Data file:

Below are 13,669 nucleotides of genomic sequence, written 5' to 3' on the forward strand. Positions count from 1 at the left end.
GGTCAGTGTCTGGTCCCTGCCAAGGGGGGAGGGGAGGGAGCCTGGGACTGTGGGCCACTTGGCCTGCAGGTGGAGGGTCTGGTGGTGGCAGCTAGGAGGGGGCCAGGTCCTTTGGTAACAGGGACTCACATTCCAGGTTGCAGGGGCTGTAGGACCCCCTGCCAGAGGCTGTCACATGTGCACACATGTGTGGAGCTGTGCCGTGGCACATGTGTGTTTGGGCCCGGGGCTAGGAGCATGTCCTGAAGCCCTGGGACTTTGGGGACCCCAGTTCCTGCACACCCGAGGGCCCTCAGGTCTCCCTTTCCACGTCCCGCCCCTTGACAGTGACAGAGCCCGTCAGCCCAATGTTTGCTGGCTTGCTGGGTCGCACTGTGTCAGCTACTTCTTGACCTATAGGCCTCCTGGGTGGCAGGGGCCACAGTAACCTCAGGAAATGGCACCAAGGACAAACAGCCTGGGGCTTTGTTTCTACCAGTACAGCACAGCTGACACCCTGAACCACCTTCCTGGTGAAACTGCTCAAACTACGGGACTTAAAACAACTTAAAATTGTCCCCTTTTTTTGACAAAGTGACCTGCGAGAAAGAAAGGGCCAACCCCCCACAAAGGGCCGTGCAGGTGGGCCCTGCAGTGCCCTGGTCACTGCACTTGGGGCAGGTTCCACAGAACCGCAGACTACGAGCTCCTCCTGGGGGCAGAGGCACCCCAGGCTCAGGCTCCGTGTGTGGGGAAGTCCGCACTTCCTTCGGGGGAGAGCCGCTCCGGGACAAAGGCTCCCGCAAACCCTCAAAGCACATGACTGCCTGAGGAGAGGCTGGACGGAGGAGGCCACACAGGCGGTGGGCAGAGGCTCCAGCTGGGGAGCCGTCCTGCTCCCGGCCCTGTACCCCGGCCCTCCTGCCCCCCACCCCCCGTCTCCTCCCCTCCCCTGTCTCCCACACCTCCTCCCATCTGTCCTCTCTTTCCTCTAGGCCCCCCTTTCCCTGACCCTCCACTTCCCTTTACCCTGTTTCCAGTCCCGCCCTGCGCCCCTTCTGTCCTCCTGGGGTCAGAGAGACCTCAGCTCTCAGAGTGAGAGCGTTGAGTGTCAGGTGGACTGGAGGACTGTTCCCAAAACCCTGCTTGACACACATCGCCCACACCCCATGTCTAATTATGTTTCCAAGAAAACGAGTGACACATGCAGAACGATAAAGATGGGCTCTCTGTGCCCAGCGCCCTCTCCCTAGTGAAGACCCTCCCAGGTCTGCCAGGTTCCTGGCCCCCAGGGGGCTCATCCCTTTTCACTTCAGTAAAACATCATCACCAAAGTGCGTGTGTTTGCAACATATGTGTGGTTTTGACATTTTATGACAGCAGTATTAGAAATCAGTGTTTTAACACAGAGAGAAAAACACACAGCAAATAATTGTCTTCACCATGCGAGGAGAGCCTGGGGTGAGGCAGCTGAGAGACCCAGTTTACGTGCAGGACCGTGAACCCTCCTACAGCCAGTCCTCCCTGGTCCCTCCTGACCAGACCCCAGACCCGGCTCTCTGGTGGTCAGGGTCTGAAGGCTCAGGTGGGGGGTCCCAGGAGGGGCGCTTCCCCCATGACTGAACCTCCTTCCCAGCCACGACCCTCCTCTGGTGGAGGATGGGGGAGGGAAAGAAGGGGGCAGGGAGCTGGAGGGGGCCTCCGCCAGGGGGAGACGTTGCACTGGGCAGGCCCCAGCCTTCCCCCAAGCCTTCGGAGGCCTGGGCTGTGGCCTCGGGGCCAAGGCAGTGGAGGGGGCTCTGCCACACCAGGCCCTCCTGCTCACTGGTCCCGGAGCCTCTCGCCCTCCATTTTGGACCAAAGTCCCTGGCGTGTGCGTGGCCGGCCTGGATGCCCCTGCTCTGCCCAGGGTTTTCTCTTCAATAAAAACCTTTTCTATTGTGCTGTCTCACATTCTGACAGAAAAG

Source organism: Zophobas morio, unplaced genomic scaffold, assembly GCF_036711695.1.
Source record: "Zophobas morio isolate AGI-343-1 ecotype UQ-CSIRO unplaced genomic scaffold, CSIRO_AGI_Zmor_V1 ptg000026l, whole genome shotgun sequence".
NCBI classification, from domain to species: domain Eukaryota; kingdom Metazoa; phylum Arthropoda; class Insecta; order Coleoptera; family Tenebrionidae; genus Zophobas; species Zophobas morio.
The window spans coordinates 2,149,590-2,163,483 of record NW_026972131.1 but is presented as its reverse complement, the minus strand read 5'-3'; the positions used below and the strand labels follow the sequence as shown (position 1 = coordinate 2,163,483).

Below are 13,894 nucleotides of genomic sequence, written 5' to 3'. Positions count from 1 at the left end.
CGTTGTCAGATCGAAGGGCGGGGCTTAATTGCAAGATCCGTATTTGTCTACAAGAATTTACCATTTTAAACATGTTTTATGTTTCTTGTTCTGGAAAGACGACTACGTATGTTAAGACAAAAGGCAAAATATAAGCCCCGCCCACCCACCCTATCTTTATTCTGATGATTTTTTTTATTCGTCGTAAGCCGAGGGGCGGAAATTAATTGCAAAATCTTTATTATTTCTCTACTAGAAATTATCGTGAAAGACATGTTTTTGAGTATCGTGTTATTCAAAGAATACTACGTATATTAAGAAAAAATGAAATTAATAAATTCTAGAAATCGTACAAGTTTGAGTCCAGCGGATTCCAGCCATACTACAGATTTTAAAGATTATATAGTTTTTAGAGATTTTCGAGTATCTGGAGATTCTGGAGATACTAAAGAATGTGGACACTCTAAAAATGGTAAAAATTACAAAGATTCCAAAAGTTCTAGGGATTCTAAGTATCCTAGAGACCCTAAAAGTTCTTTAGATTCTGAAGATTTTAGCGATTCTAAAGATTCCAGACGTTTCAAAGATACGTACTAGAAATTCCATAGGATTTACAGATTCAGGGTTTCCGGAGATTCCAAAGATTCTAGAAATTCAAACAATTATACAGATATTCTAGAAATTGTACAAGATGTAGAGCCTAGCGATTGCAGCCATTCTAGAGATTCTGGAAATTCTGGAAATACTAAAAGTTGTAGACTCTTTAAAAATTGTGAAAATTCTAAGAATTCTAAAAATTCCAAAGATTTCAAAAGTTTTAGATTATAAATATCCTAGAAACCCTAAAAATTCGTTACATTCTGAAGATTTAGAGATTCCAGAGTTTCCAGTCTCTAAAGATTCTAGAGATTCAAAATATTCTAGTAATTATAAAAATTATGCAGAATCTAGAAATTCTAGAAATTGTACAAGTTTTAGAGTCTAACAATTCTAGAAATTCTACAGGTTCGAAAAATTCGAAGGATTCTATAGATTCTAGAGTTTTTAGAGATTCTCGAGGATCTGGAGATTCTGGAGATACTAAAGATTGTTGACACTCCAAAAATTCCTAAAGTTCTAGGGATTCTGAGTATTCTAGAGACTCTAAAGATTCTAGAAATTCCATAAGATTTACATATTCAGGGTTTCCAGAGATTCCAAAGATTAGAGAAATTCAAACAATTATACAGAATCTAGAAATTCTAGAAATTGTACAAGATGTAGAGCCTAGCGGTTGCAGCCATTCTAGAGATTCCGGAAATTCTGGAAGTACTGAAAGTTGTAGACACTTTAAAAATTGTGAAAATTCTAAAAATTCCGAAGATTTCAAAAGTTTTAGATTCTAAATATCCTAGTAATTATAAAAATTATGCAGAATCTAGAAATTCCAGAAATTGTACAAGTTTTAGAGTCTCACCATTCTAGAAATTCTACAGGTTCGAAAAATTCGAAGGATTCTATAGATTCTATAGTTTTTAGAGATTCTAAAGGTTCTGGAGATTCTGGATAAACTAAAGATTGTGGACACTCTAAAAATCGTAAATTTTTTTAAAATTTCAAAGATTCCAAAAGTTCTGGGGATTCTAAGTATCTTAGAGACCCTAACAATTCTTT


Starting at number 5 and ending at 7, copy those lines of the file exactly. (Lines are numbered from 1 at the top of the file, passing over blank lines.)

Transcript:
NCBI classification, from domain to species: domain Eukaryota; kingdom Metazoa; phylum Arthropoda; class Insecta; order Coleoptera; family Tenebrionidae; genus Zophobas; species Zophobas morio.
The window spans coordinates 2,149,590-2,163,483 of record NW_026972131.1 but is presented as its reverse complement, the minus strand read 5'-3'; the positions used below and the strand labels follow the sequence as shown (position 1 = coordinate 2,163,483).

Below are 13,894 nucleotides of genomic sequence, written 5' to 3'. Positions count from 1 at the left end.